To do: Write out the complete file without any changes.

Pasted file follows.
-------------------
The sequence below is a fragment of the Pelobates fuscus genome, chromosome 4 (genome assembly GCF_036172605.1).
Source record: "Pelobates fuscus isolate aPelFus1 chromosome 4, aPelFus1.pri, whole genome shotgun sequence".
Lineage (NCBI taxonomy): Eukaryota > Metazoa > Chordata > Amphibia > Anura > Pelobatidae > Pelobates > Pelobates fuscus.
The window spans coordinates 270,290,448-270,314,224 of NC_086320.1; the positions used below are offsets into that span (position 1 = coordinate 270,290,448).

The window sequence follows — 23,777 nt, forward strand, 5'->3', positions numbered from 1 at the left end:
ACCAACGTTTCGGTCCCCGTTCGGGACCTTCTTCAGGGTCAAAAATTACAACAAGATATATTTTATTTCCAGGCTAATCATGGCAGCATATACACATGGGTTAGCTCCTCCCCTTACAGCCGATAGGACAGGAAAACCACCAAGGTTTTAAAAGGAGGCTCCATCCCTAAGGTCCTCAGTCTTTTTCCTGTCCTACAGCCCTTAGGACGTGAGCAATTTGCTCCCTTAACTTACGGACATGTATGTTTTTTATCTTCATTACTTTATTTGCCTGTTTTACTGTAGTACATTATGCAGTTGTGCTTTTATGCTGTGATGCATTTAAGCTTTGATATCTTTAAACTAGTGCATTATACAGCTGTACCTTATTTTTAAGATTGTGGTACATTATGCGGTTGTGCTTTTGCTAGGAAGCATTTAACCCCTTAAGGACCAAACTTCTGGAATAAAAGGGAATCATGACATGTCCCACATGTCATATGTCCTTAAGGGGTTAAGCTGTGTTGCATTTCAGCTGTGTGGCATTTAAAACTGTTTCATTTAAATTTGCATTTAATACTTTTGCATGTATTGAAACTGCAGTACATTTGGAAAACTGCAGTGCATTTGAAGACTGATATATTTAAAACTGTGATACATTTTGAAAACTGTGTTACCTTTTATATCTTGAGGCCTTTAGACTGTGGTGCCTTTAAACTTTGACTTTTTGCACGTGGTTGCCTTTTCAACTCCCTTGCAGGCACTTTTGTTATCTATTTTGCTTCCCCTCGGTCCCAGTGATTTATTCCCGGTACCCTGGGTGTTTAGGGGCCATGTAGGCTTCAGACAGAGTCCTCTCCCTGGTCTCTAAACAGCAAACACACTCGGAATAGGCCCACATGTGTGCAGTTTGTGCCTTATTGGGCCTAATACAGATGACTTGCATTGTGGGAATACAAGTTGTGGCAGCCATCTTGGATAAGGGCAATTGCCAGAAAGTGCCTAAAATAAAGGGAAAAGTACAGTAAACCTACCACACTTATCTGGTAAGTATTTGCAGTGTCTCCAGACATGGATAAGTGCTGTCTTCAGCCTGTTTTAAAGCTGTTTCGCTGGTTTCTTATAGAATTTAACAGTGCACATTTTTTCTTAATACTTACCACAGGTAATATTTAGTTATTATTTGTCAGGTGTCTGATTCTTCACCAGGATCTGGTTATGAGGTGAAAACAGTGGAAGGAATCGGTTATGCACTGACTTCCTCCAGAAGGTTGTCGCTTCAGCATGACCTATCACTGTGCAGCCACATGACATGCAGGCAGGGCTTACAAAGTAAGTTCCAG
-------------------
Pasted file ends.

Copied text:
The sequence below is a fragment of the Pelobates fuscus genome, chromosome 4 (genome assembly GCF_036172605.1).
Source record: "Pelobates fuscus isolate aPelFus1 chromosome 4, aPelFus1.pri, whole genome shotgun sequence".
Lineage (NCBI taxonomy): Eukaryota > Metazoa > Chordata > Amphibia > Anura > Pelobatidae > Pelobates > Pelobates fuscus.
The window spans coordinates 270,290,448-270,314,224 of NC_086320.1; the positions used below are offsets into that span (position 1 = coordinate 270,290,448).

The window sequence follows — 23,777 nt, forward strand, 5'->3', positions numbered from 1 at the left end:
ACCAACGTTTCGGTCCCCGTTCGGGACCTTCTTCAGGGTCAAAAATTACAACAAGATATATTTTATTTCCAGGCTAATCATGGCAGCATATACACATGGGTTAGCTCCTCCCCTTACAGCCGATAGGACAGGAAAACCACCAAGGTTTTAAAAGGAGGCTCCATCCCTAAGGTCCTCAGTCTTTTTCCTGTCCTACAGCCCTTAGGACGTGAGCAATTTGCTCCCTTAACTTACGGACATGTATGTTTTTTATCTTCATTACTTTATTTGCCTGTTTTACTGTAGTACATTATGCAGTTGTGCTTTTATGCTGTGATGCATTTAAGCTTTGATATCTTTAAACTAGTGCATTATACAGCTGTACCTTATTTTTAAGATTGTGGTACATTATGCGGTTGTGCTTTTGCTAGGAAGCATTTAACCCCTTAAGGACCAAACTTCTGGAATAAAAGGGAATCATGACATGTCCCACATGTCATATGTCCTTAAGGGGTTAAGCTGTGTTGCATTTCAGCTGTGTGGCATTTAAAACTGTTTCATTTAAATTTGCATTTAATACTTTTGCATGTATTGAAACTGCAGTACATTTGGAAAACTGCAGTGCATTTGAAGACTGATATATTTAAAACTGTGATACATTTTGAAAACTGTGTTACCTTTTATATCTTGAGGCCTTTAGACTGTGGTGCCTTTAAACTTTGACTTTTTGCACGTGGTTGCCTTTTCAACTCCCTTGCAGGCACTTTTGTTATCTATTTTGCTTCCCCTCGGTCCCAGTGATTTATTCCCGGTACCCTGGGTGTTTAGGGGCCATGTAGGCTTCAGACAGAGTCCTCTCCCTGGTCTCTAAACAGCAAACACACTCGGAATAGGCCCACATGTGTGCAGTTTGTGCCTTATTGGGCCTAATACAGATGACTTGCATTGTGGGAATACAAGTTGTGGCAGCCATCTTGGATAAGGGCAATTGCCAGAAAGTGCCTAAAATAAAGGGAAAAGTACAGTAAACCTACCACACTTATCTGGTAAGTATTTGCAGTGTCTCCAGACATGGATAAGTGCTGTCTTCAGCCTGTTTTAAAGCTGTTTCGCTGGTTTCTTATAGAATTTAACAGTGCACATTTTTTCTTAATACTTACCACAGGTAATATTTAGTTATTATTTGTCAGGTGTCTGATTCTTCACCAGGATCTGGTTATGAGGTGAAAACAGTGGAAGGAATCGGTTATGCACTGACTTCCTCCAGAAGGTTGTCGCTTCAGCATGACCTATCACTGTGCAGCCACATGACATGCAGGCAGGGCTTACAAAGTAAGTTCCAG